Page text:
Dealing with Hearing Loss
While it may not be possible to hold off age-related changes to hearing altogether, catching early signs of hearing loss can improve your overall quality of life significantly. Consulting with a doctor to adjust your exercise regimen has the dual benefit of helping both heart and hearing. Testing your hearing and adopting the use of a hearing aid can help to minimize any strain or frustration you may experience from changes to your hearing. With so many advancements in hearing aid technology, it has never been easier to find a solution that meets your needs.
Unsure about where to start or concerned about changes in your hearing? Contact us to book a consultation and learn more about the relationship between cardiovascular health and hearing loss.
It takes two to tango, as the saying goes. Or in this case, it takes two parties to have successful communication–a talker and a listener. If one of the parties is experiencing hearing loss, the seemingly simple act of communication can feel frustrating or be confusing for both sides of the conversation. Instead of avoiding a conversation, follow these tips to better communicate with the hearing-impaired.
- Maximize visibility of faces. Face each other directly and take advantage of good lighting when possible. Give your brain the ability to read facial cues and lip reading. Hold off on having serious conversations at dimly lit restaurants or concerts.
- Ensure your mouth is unobstructed by keeping your hands away from your face and avoiding eating, smoking, or chewing gum while in conversation. Beards and mustaches also make lip reading a lot harder.
- Minimize extraneous noise or distance. Background noise can make it significantly harder for a hearing-impaired person to hear and understand you. Turn off the TV or music. Steer clear of big air conditioners and other sources of household noise. And yelling from another room can be challenging to understand for anyone, regardless of their hearing health.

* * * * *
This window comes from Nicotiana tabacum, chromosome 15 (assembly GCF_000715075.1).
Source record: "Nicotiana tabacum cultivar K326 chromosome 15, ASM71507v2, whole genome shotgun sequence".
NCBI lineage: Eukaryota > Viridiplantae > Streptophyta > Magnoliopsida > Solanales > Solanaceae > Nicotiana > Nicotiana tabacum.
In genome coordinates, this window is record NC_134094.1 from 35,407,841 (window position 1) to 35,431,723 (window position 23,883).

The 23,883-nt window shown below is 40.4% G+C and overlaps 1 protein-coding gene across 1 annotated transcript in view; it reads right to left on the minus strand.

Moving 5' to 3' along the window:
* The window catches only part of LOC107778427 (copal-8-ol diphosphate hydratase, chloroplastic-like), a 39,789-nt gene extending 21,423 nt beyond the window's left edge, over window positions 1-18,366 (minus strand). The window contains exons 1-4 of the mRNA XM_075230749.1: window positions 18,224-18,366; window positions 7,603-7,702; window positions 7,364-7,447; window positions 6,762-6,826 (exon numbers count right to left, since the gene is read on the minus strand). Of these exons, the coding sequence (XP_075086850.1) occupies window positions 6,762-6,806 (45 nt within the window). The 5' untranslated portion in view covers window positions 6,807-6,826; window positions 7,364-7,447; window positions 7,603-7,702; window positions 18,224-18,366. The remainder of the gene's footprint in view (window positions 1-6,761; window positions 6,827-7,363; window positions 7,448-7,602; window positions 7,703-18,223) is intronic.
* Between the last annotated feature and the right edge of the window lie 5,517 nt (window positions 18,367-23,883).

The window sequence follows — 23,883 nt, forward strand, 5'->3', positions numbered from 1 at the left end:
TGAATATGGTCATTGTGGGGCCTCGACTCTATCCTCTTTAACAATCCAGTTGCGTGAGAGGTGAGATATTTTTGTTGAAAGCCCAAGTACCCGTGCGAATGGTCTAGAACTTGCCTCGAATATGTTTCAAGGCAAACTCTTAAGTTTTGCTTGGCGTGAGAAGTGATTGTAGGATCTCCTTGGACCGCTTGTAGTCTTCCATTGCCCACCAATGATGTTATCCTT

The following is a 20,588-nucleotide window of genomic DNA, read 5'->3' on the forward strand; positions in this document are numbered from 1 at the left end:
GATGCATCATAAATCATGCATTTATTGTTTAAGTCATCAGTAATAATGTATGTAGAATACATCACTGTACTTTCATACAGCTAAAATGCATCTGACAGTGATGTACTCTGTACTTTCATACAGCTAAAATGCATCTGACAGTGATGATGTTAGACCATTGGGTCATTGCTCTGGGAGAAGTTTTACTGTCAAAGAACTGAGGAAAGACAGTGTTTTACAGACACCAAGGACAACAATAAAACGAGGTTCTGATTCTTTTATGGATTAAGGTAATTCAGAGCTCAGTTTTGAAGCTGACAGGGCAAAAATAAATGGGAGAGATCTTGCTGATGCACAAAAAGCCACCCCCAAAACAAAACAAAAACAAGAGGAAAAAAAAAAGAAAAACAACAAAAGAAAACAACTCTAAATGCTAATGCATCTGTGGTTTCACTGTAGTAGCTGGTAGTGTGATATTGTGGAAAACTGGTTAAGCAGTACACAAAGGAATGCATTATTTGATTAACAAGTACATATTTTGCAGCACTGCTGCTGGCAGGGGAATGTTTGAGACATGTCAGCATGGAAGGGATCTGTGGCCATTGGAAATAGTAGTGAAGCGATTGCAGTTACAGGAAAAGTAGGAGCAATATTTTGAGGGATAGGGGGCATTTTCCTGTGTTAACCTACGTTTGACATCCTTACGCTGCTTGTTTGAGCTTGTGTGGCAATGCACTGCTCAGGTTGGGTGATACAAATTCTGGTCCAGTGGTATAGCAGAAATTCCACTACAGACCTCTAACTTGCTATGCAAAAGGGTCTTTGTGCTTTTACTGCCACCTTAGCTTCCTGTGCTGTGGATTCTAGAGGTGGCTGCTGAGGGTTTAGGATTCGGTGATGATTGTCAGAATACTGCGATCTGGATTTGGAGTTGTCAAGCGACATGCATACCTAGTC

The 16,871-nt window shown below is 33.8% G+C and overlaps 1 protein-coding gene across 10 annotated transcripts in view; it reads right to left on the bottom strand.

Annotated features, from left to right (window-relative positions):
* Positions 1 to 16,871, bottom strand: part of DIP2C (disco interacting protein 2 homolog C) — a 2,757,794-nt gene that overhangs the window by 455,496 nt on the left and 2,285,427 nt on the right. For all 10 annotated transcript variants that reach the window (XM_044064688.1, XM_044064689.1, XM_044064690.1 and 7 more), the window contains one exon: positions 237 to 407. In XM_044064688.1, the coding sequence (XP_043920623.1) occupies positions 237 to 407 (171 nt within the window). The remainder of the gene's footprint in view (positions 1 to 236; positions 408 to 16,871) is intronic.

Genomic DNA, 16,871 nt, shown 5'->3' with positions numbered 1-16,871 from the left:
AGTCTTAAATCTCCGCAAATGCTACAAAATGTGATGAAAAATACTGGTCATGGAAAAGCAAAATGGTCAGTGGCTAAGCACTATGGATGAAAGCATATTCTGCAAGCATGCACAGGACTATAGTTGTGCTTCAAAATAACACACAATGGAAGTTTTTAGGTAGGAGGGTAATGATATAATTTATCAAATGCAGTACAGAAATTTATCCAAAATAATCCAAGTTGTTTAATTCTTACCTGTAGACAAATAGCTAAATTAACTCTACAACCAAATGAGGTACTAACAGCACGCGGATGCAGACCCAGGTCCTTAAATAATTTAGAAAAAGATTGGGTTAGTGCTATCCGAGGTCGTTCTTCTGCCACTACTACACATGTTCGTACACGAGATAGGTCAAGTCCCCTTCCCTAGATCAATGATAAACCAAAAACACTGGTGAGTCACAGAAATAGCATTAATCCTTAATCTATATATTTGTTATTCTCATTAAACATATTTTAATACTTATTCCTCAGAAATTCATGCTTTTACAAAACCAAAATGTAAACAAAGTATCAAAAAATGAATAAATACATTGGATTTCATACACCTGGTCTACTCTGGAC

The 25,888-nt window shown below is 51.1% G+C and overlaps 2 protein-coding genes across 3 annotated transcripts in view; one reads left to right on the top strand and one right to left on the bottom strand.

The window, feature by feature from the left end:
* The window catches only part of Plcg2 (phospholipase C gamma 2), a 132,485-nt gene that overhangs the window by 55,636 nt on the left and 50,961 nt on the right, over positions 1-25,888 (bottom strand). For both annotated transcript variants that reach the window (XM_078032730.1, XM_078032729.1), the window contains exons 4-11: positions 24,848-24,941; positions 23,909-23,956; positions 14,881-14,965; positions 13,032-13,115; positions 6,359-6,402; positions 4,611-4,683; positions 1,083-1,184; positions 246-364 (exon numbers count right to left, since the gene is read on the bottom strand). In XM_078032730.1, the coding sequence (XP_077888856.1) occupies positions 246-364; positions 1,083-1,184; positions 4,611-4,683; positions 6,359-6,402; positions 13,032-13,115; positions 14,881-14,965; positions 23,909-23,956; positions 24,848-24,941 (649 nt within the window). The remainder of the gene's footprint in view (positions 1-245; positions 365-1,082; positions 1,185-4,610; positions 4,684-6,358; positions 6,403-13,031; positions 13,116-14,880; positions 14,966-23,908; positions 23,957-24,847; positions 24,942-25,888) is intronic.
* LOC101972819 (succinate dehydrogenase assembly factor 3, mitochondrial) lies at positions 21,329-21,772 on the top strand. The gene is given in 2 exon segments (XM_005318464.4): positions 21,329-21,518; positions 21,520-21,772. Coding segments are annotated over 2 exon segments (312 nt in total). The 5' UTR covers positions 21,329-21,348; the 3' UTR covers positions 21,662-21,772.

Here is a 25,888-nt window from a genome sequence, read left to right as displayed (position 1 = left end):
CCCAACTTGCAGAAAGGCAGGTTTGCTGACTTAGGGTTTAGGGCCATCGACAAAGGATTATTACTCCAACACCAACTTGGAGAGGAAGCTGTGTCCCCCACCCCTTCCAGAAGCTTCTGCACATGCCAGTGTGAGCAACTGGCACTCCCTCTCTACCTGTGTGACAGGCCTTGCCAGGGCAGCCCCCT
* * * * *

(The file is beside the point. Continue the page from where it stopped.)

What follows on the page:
- Speak slowly and clearly. Avoid speaking too fast or in an overly complicated manner. Don’t succumb to the impulse of shouting or exaggerating gestures and mouth movements which can quickly feel offensive. If your listener hasn’t understood your message, try to find another way to phrase what you’re saying instead. Exaggerate you mouth movements when speaking to make it easier for the person to read your lips.
- Be aware of better ears. If your friend or loved one hear better in one ear, try to be sensitive to this and position yourself accordingly.
- Rephrase key information. If someone is having a hard time understanding a particular word, try using a different word or change the sentence around so they can have different information to help them figure out what you are saying.
- Repeat key information. If you need to communicate essential details, such as times, address, or phone number, be sure to confirm the specifics to ensure that the listener hasn’t mistaken an “s” for an “f” and ends up on the wrong street. Better yet, write it down.
- Be aware of body language. If you’re noticing a confused look or hesitation, chances are your listener may not have understood what you’re saying. Pay attention to clues or behaviors that may indicate any confusion or difficulty understanding and follow-up with concise clarity.
Following these tips can make communicating / having a conversation much smoother for all parties involved. If you’re concerned about changes to your hearing or hearing loss, click here to book a consultation with our audiologist today, or contact us at (212) 786-5741.